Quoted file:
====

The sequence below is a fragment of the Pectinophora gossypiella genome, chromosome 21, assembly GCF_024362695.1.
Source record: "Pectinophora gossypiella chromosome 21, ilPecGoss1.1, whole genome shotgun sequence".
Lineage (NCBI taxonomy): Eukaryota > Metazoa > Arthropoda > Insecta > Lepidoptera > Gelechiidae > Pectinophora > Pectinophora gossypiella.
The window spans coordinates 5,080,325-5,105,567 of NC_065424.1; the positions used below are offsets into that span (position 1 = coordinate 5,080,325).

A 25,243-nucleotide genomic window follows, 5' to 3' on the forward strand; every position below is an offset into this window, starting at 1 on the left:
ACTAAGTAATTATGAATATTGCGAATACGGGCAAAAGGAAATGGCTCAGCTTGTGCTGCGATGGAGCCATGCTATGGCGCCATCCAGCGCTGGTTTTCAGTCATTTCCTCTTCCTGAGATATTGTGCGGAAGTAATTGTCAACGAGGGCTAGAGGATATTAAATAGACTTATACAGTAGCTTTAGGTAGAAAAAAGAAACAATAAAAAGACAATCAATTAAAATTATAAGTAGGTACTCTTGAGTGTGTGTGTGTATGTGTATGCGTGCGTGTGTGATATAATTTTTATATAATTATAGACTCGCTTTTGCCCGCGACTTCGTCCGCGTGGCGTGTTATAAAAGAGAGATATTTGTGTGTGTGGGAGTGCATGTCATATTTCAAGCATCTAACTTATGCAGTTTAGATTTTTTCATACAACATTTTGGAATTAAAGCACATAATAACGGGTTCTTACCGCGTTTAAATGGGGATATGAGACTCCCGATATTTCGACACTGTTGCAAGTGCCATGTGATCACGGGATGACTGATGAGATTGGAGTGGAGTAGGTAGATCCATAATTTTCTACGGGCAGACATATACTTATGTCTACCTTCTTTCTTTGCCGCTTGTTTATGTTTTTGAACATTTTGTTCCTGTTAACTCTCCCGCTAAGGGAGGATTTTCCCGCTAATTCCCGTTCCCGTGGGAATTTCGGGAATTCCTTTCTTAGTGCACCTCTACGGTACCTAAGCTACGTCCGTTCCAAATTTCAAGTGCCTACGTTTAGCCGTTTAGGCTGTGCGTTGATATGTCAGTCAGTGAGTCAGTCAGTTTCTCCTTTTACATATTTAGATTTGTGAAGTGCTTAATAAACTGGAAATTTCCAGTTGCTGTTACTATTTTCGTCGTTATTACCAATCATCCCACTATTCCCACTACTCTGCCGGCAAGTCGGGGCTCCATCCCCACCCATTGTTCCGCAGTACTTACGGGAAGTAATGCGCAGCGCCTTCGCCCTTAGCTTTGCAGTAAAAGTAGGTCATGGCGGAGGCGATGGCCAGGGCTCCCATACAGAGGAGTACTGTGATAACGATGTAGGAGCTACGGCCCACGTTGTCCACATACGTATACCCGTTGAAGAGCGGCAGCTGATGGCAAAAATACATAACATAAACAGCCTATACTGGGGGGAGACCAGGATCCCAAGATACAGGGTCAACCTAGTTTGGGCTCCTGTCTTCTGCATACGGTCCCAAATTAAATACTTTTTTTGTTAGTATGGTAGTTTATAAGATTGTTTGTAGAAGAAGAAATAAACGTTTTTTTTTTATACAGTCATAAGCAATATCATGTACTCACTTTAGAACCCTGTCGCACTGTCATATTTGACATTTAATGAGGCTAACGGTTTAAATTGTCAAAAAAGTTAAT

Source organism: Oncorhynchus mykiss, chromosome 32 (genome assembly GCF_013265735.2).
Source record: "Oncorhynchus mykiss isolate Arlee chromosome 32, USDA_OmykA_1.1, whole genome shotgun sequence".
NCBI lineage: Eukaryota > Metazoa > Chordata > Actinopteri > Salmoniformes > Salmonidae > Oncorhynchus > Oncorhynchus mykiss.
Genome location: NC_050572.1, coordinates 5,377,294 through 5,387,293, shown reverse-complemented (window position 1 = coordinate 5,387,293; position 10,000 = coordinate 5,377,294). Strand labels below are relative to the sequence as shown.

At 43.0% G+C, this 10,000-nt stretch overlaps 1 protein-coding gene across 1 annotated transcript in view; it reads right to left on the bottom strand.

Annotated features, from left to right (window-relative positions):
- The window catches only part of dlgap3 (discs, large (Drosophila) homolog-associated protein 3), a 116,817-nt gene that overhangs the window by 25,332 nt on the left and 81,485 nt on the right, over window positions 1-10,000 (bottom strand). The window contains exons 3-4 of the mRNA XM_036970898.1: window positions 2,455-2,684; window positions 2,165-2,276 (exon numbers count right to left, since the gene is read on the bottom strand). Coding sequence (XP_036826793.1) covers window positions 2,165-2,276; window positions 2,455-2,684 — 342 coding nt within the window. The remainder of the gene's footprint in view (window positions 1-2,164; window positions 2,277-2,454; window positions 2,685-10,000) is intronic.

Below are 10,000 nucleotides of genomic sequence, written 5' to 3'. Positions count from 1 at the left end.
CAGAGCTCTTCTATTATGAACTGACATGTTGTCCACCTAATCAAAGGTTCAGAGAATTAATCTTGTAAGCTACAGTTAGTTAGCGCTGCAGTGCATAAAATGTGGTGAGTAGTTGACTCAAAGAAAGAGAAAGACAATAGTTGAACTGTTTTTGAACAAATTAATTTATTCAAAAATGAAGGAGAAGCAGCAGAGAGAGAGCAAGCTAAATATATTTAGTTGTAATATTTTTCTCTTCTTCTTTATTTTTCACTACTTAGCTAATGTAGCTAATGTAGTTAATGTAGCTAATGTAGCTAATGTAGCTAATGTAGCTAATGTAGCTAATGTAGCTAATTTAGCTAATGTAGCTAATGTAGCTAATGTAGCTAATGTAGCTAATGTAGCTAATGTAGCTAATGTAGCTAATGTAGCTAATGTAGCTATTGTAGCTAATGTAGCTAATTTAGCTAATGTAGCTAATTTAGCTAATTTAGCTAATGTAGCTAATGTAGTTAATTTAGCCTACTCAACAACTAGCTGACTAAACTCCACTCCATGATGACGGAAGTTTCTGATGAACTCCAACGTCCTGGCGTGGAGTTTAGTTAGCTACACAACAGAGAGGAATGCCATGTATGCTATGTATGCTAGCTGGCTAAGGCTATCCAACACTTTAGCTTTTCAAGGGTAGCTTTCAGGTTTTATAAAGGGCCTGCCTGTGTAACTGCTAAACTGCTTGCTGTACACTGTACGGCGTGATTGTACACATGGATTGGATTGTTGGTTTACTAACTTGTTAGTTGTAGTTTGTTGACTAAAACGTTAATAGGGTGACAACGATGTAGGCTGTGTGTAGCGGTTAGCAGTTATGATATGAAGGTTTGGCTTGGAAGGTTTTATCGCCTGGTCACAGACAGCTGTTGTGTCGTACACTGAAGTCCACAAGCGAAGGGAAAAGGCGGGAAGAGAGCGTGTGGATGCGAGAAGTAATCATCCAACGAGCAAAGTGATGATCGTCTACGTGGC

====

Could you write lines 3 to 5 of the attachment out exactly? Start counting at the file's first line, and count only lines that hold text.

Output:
Lineage (NCBI taxonomy): Eukaryota > Metazoa > Arthropoda > Insecta > Lepidoptera > Gelechiidae > Pectinophora > Pectinophora gossypiella.
The window spans coordinates 5,080,325-5,105,567 of NC_065424.1; the positions used below are offsets into that span (position 1 = coordinate 5,080,325).

A 25,243-nucleotide genomic window follows, 5' to 3' on the forward strand; every position below is an offset into this window, starting at 1 on the left: